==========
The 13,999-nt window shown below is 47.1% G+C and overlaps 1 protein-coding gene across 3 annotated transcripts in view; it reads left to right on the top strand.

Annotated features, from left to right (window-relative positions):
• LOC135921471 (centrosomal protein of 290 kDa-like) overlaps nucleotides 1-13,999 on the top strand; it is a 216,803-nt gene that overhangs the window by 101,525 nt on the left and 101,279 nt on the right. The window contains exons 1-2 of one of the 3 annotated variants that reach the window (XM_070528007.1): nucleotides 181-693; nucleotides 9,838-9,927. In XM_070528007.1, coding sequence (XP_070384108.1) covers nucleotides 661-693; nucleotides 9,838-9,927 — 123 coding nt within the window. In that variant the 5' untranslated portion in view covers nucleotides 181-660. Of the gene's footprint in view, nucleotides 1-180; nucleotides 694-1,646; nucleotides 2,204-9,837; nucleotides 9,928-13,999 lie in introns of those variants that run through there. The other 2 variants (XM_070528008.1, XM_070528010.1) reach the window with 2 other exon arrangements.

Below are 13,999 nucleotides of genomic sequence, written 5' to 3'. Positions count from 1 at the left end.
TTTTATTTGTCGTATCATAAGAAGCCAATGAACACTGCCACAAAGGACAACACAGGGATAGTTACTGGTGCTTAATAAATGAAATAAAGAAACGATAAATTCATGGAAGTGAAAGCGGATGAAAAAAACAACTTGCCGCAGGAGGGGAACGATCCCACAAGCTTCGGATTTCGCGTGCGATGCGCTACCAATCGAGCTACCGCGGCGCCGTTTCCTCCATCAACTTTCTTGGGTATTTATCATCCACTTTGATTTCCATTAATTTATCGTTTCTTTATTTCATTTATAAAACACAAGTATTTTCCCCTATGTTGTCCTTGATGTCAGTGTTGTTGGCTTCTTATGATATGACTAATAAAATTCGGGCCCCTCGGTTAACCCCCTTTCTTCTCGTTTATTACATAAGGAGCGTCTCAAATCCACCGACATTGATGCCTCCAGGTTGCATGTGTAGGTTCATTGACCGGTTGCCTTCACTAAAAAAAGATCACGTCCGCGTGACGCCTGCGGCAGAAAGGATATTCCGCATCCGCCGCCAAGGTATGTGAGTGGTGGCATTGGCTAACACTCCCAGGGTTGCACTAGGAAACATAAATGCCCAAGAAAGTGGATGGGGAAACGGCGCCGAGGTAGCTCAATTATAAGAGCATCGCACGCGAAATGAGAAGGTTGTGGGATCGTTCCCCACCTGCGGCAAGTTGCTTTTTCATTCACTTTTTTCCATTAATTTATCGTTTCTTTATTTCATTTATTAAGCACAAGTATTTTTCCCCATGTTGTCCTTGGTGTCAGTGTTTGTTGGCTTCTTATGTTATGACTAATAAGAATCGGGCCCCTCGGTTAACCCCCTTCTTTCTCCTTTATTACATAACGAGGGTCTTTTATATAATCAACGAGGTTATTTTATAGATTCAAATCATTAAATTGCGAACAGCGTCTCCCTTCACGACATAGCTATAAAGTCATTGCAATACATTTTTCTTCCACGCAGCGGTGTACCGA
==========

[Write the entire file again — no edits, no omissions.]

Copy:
The 13,999-nt window shown below is 47.1% G+C and overlaps 1 protein-coding gene across 3 annotated transcripts in view; it reads left to right on the top strand.

Annotated features, from left to right (window-relative positions):
• LOC135921471 (centrosomal protein of 290 kDa-like) overlaps nucleotides 1-13,999 on the top strand; it is a 216,803-nt gene that overhangs the window by 101,525 nt on the left and 101,279 nt on the right. The window contains exons 1-2 of one of the 3 annotated variants that reach the window (XM_070528007.1): nucleotides 181-693; nucleotides 9,838-9,927. In XM_070528007.1, coding sequence (XP_070384108.1) covers nucleotides 661-693; nucleotides 9,838-9,927 — 123 coding nt within the window. In that variant the 5' untranslated portion in view covers nucleotides 181-660. Of the gene's footprint in view, nucleotides 1-180; nucleotides 694-1,646; nucleotides 2,204-9,837; nucleotides 9,928-13,999 lie in introns of those variants that run through there. The other 2 variants (XM_070528008.1, XM_070528010.1) reach the window with 2 other exon arrangements.

Below are 13,999 nucleotides of genomic sequence, written 5' to 3'. Positions count from 1 at the left end.
TTTTATTTGTCGTATCATAAGAAGCCAATGAACACTGCCACAAAGGACAACACAGGGATAGTTACTGGTGCTTAATAAATGAAATAAAGAAACGATAAATTCATGGAAGTGAAAGCGGATGAAAAAAACAACTTGCCGCAGGAGGGGAACGATCCCACAAGCTTCGGATTTCGCGTGCGATGCGCTACCAATCGAGCTACCGCGGCGCCGTTTCCTCCATCAACTTTCTTGGGTATTTATCATCCACTTTGATTTCCATTAATTTATCGTTTCTTTATTTCATTTATAAAACACAAGTATTTTCCCCTATGTTGTCCTTGATGTCAGTGTTGTTGGCTTCTTATGATATGACTAATAAAATTCGGGCCCCTCGGTTAACCCCCTTTCTTCTCGTTTATTACATAAGGAGCGTCTCAAATCCACCGACATTGATGCCTCCAGGTTGCATGTGTAGGTTCATTGACCGGTTGCCTTCACTAAAAAAAGATCACGTCCGCGTGACGCCTGCGGCAGAAAGGATATTCCGCATCCGCCGCCAAGGTATGTGAGTGGTGGCATTGGCTAACACTCCCAGGGTTGCACTAGGAAACATAAATGCCCAAGAAAGTGGATGGGGAAACGGCGCCGAGGTAGCTCAATTATAAGAGCATCGCACGCGAAATGAGAAGGTTGTGGGATCGTTCCCCACCTGCGGCAAGTTGCTTTTTCATTCACTTTTTTCCATTAATTTATCGTTTCTTTATTTCATTTATTAAGCACAAGTATTTTTCCCCATGTTGTCCTTGGTGTCAGTGTTTGTTGGCTTCTTATGTTATGACTAATAAGAATCGGGCCCCTCGGTTAACCCCCTTCTTTCTCCTTTATTACATAACGAGGGTCTTTTATATAATCAACGAGGTTATTTTATAGATTCAAATCATTAAATTGCGAACAGCGTCTCCCTTCACGACATAGCTATAAAGTCATTGCAATACATTTTTCTTCCACGCAGCGGTGTACCGA